I'm all for tradition. I work hard on special days to give the children something fun and memorable to look forward to each year. I think they like knowing what's going to happen on holidays — I do, too. It's nice to have some regularity to those days since they don't always get celebrated on the correct calendar date due to my firefighter's schedule. I control what I can.
In a nutshell, tradition = very yes.
Some traditions, however, I could do without. Especially ones that involve me crawling all over the house on my hands and knees and eventually breaking out the drill.
The morning started out like any other day. My daughter was just shy of three years old at that time, and my son was almost one.
My firefighter was not a firefighter at that point; he was working as a medic for a private ambulance company.
"Bye Honey, I'll see you tonight," I told him. It was early. The sun was still down, and the apartment was mercifully cool at that time of day. I wouldn't have to turn on the window A/C unit for a few hours; the only redeeming quality about that time in the morning.
"Okay. Any fun plans while I'm gone?" he asked as he put his wallet and keys into his pockets.
"Oh, nothing special, I'm just going to take the kids to the park if it gets too hot."
"Alright. I'll call you if anything interesting happens."
I heard the screen door close and fell back to sleep as his pickup pulled out of the parking structure.
The kids woke me up and we went about our morning routine. After lunch, I decided to take them out like I had planned. We had an annual pass to the Huntington Library and spent a lot of those summer days in the gardens there.
I got the children dressed, changed diapers, and walked to the door to take them down to the car. The apartment was stuffy and I was ready to be out of there. I paused as I fished around in my oversized purse. The familiar clinking of my keys was missing as I stirred the contents of my purse. I couldn't find them.
We lived in a two bedroom, 750 square foot apartment at the time. I knew when I had the keys last; they were in the apartment somewhere. I spent the next hour inspecting the floors, drawers, garbage, toilet, laundry pile, and couches — to no avail. The children were waiting impatiently, anxious to be doing something other than waiting. I finally had to give up the garden scheme and let them watch a show while I continued the hunt.
One hour turned to two, and eventually the children had to go down for a nap.
I don't like losing things. I can find just about anything. It bothers me to no end when there's a puzzle with a piece missing, and I will look until I find it. And for something as important as my keys, it's near impossible for me to give up the search.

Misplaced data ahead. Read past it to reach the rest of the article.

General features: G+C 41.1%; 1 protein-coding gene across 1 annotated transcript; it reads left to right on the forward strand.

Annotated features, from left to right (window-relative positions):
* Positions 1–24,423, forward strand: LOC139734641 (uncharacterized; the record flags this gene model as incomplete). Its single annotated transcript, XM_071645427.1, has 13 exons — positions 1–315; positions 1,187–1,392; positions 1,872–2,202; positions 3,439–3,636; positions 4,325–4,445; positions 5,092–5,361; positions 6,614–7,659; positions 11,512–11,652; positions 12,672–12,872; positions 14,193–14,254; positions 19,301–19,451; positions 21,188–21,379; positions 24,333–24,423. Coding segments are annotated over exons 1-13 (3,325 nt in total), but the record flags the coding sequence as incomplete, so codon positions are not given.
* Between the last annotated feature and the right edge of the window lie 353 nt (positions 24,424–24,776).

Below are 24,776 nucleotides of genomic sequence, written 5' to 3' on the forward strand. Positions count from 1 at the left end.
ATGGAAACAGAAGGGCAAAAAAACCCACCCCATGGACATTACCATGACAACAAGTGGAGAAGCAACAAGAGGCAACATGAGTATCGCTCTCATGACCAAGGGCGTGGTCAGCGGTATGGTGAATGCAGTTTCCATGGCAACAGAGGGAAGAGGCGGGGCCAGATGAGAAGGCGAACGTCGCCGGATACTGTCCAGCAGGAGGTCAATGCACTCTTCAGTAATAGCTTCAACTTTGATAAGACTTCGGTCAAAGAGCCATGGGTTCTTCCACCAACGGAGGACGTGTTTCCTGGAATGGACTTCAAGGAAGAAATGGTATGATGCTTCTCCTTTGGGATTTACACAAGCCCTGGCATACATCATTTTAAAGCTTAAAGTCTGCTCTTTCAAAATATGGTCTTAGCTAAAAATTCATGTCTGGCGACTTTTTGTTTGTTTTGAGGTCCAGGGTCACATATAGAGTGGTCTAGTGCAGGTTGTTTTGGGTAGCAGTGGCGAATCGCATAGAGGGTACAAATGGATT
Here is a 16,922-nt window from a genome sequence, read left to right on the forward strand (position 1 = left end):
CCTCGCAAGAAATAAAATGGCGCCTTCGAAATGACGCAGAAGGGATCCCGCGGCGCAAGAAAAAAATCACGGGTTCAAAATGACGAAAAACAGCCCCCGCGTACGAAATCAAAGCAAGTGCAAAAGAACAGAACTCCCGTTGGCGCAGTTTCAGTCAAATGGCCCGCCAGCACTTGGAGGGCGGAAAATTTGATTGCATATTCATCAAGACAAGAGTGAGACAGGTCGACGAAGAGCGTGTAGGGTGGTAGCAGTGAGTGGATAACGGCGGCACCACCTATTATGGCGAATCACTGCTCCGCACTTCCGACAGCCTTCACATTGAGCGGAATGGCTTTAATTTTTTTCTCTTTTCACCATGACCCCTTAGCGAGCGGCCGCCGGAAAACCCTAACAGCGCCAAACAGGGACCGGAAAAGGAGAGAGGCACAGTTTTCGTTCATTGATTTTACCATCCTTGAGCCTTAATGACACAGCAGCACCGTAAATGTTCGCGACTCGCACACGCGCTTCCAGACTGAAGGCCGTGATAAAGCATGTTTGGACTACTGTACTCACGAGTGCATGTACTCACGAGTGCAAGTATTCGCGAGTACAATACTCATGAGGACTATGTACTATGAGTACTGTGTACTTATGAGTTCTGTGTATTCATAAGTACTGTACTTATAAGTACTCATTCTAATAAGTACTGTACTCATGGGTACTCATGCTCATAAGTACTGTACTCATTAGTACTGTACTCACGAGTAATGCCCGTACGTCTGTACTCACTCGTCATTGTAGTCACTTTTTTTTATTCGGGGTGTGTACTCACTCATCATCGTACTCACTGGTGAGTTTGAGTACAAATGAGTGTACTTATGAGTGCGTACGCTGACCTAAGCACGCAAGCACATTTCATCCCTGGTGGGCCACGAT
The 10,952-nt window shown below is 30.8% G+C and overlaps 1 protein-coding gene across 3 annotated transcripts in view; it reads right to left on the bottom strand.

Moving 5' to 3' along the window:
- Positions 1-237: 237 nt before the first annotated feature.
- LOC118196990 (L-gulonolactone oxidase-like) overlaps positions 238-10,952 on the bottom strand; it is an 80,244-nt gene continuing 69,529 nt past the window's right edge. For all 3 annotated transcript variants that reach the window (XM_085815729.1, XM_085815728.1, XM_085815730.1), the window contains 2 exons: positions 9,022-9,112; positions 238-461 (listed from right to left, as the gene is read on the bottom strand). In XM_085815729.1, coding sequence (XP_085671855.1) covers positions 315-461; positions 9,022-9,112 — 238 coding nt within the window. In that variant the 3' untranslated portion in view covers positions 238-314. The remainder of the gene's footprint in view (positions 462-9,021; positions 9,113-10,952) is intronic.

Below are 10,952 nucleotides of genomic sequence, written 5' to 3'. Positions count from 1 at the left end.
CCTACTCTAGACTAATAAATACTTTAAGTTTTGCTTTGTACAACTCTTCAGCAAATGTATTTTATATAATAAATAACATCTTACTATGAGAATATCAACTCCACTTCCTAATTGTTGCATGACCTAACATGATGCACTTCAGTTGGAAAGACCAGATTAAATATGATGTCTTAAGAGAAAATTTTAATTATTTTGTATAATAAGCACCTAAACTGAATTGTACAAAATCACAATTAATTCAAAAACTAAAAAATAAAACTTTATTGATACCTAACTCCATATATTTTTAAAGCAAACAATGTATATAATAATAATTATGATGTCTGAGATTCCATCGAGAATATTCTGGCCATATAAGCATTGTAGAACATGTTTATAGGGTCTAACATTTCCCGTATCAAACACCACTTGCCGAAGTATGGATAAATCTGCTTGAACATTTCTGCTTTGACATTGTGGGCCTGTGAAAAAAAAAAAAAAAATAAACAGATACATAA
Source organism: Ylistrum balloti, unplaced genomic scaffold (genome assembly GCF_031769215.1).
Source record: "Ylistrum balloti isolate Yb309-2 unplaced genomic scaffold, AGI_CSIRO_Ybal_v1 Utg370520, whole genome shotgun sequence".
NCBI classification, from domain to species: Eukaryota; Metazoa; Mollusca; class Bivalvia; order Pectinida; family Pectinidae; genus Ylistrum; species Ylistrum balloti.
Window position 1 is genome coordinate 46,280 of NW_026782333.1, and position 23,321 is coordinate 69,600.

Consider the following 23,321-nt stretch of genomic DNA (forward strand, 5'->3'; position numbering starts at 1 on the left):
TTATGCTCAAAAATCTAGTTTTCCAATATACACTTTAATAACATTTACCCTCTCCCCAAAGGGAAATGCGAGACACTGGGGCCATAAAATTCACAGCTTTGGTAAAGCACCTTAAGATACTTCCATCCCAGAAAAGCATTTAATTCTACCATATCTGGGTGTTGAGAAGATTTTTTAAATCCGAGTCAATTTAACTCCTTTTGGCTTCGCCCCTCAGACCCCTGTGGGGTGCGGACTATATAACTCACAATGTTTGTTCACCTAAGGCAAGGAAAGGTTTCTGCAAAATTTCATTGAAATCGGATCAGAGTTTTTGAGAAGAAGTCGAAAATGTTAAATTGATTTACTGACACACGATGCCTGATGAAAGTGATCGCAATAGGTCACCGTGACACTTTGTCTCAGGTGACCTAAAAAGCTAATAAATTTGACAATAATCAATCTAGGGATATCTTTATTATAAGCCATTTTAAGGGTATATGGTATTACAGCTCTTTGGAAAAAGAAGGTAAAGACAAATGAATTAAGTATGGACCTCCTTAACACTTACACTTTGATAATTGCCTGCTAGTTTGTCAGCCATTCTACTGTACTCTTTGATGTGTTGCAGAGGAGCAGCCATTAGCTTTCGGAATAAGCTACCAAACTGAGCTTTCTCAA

Day turned into evening, and my husband came home. Good — reinforcements, I thought. I didn't want to spend another day stuck in the house; I was determined to find the keys that night.
Finally, at about two in the morning, I collapsed on the couch in frustration. My husband had long since gone to bed. I vacantly stared at the television in front of me and made plans to get new keys. While staring at the entertainment center, I decided to check behind it one more time. Things were always getting lost back there.
I had already looked back there 8 times. But this time, as I was moving the subwoofer out of the way, I heard a sliding sound and a "thunk."
My keys. They were inside of the thing!
I unhooked the cord-laden box and inspected it. I couldn't fit my hand inside the hole in the front; I'd have to take the subwoofer apart.
Have you ever tried to dismantle a sub-woofer? It is not a simple task. There was no easy way to get inside this one. Pieces were glued and nailed together; not just assembled with screws. After over an hour, I came to the conclusion that the only remaining option was to break something. I prepared to detach a circular seal on the back. The seal was was not only glued to the wood, it was also secured with screws. I hoped the hardware would be enough to keep it working correctly after I broke the seal. I unscrewed the plastic outer casing and began surgery.
I used a box cutter and carefully slid it under the cushioned metal ring that was stuck to the wood in back. Amazingly, I managed to do all of this without waking anyone up in the rooms nearby.
Finally, after pulling the disc off and unscrewing a few more pieces, I made it into the subwoofer innards. Much to my surprise, there was a lot more than just my keys in there:
I'm not sure what it is about that black hole that is so alluring, but for whatever reason, my daughter loved to put things in there. So did my oldest boy. And just this week, I caught the youngest continuing the tradition.
Out of curiosity, I pulled the subwoofer apart this morning to see what was in there.
Here's what I found:
I wonder how many subwoofers across the nation are silently sitting there, with keys and spoons and jumpropes in their bellies, just waiting to be found.
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